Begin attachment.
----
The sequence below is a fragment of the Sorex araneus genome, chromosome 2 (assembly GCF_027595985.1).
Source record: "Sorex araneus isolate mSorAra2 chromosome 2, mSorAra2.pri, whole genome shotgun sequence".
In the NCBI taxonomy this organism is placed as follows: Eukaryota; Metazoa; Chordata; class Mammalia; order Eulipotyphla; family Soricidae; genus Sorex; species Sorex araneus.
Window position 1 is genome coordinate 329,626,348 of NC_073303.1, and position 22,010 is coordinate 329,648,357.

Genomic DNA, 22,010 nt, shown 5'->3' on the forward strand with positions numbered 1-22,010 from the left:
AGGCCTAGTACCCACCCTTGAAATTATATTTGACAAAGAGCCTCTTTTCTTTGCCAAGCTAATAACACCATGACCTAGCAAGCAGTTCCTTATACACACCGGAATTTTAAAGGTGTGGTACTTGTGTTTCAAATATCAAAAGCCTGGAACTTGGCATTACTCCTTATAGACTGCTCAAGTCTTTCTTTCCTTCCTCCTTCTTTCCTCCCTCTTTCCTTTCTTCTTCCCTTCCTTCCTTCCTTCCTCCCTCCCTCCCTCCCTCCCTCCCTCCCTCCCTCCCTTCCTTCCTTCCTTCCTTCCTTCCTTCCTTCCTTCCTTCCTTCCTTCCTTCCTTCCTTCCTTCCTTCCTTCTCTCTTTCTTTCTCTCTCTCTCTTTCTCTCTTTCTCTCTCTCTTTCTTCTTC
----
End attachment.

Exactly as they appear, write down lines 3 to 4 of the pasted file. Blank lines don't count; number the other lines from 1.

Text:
In the NCBI taxonomy this organism is placed as follows: Eukaryota; Metazoa; Chordata; class Mammalia; order Eulipotyphla; family Soricidae; genus Sorex; species Sorex araneus.
Window position 1 is genome coordinate 329,626,348 of NC_073303.1, and position 22,010 is coordinate 329,648,357.